In a bid to block the initiative, parliament has approved a legal reform which would ban face coverings purely for the purpose of identifying an individual, notably in public office or in public transport.

The alternative proposal foresees measures to promote equal rights for and integration of Muslim women. The legal amendment will come into force if the initiative is rejected in the nationwide vote.

What are the main arguments for and against?

Supporters argue a face covering ban helps prevent terrorist attacks and other forms of violence.

At the same time the ban is seen as a way to promote equality between Muslim women and men, giving women freedom from a discriminatory patriarchal society.

Members of the initiative committee have warned of Islam spreading in Europe and threatening Christian culture. But the committee rejects allegations that its proposal is undermining religious freedom. Instead the ban is aimed at strengthening basic values of the western world, they say.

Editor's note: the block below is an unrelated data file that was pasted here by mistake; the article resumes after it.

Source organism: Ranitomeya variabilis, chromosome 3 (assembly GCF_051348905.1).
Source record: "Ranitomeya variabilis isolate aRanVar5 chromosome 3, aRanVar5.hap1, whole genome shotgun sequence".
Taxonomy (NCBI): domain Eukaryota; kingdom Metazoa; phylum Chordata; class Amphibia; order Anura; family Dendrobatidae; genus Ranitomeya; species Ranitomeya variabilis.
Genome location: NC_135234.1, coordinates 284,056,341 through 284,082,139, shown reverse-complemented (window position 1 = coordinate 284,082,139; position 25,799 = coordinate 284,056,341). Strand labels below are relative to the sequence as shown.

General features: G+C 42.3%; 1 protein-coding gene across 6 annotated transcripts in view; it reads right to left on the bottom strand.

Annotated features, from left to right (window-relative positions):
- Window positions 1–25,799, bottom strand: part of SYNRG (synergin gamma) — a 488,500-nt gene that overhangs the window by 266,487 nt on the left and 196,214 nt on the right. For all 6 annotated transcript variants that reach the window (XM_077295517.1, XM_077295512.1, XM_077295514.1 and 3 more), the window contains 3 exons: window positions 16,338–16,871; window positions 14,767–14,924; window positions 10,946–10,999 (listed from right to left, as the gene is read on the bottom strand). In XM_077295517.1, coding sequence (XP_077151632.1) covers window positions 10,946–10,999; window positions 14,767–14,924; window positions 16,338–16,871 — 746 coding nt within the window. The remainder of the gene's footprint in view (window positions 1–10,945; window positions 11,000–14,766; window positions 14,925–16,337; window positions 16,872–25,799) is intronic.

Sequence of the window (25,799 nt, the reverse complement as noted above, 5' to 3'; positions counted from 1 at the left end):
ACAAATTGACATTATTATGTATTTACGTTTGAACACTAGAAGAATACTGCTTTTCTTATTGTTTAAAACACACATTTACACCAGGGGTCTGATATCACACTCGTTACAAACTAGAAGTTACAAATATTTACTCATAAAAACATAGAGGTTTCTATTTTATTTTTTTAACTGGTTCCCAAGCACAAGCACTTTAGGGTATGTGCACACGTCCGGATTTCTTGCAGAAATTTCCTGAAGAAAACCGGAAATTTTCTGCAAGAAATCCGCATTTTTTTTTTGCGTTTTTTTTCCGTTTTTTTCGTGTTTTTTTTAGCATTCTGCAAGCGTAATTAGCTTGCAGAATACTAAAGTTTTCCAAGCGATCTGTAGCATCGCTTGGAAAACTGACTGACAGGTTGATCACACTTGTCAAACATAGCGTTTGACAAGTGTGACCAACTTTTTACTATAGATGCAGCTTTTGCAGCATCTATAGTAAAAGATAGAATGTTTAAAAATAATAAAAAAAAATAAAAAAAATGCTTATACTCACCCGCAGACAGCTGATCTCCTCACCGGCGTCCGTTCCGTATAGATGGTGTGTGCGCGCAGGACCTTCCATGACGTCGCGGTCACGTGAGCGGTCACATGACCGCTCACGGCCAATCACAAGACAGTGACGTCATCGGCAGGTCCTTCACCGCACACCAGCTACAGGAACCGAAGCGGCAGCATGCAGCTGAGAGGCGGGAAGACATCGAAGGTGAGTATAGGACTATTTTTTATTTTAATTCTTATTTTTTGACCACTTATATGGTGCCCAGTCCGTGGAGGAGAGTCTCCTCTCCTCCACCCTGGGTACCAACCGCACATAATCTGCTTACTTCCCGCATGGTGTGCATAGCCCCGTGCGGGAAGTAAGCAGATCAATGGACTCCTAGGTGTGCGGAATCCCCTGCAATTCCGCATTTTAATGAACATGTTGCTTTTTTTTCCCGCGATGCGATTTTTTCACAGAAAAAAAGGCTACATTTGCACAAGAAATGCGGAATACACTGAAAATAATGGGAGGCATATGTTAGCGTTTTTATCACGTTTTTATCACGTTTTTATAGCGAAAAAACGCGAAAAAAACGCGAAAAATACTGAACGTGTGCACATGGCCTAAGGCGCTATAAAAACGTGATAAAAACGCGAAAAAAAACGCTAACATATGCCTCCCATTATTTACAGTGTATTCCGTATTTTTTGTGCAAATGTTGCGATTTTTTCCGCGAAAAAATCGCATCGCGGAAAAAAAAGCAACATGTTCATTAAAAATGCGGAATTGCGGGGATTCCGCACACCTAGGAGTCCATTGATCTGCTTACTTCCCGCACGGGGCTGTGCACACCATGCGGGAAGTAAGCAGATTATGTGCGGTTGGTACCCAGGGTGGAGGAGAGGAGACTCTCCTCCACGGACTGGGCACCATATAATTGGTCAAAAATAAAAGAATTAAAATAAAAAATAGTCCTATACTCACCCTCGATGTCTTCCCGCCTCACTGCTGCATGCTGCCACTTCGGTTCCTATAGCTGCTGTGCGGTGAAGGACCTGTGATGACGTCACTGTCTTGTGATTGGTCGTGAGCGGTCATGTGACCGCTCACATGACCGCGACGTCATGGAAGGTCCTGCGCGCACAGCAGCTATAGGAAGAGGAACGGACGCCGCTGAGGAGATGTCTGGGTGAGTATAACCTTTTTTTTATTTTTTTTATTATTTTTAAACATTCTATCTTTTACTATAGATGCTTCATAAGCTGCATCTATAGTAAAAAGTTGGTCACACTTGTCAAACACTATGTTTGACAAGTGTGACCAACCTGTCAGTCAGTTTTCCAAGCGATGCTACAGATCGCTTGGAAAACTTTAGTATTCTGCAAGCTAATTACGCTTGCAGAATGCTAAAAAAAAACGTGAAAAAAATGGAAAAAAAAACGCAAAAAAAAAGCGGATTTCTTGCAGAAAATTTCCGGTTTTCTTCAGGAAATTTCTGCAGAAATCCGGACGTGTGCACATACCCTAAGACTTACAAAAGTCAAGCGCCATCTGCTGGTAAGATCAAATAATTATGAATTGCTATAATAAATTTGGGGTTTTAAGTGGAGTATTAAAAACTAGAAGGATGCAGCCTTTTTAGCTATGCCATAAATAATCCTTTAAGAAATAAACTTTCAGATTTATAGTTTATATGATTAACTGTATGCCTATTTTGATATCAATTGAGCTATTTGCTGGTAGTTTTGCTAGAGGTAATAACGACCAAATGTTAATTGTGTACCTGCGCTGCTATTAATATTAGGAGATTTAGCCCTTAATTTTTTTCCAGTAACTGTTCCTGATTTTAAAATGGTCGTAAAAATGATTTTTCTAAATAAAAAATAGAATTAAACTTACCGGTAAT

In addition, supporters stress that similar restrictions are in place in other countries and that regional Burqa bans introduced in Switzerland five years ago have been efficient.

However, opponents say a Swiss-wide face covering ban is unnecessary, damaging for tourism and not in line with the divided power structure between the national and the cantonal authorities.

They say there is no reason to amend the country’s constitution for a very small group of people – estimated at up to 30 women - who wear a Niqab or Burqa of their own free will.

Opponents say a ban would not be able to boost equal rights for Muslim women and improve their integration in Swiss society.  A legal reform, approved by parliament last year, is better suited, they say.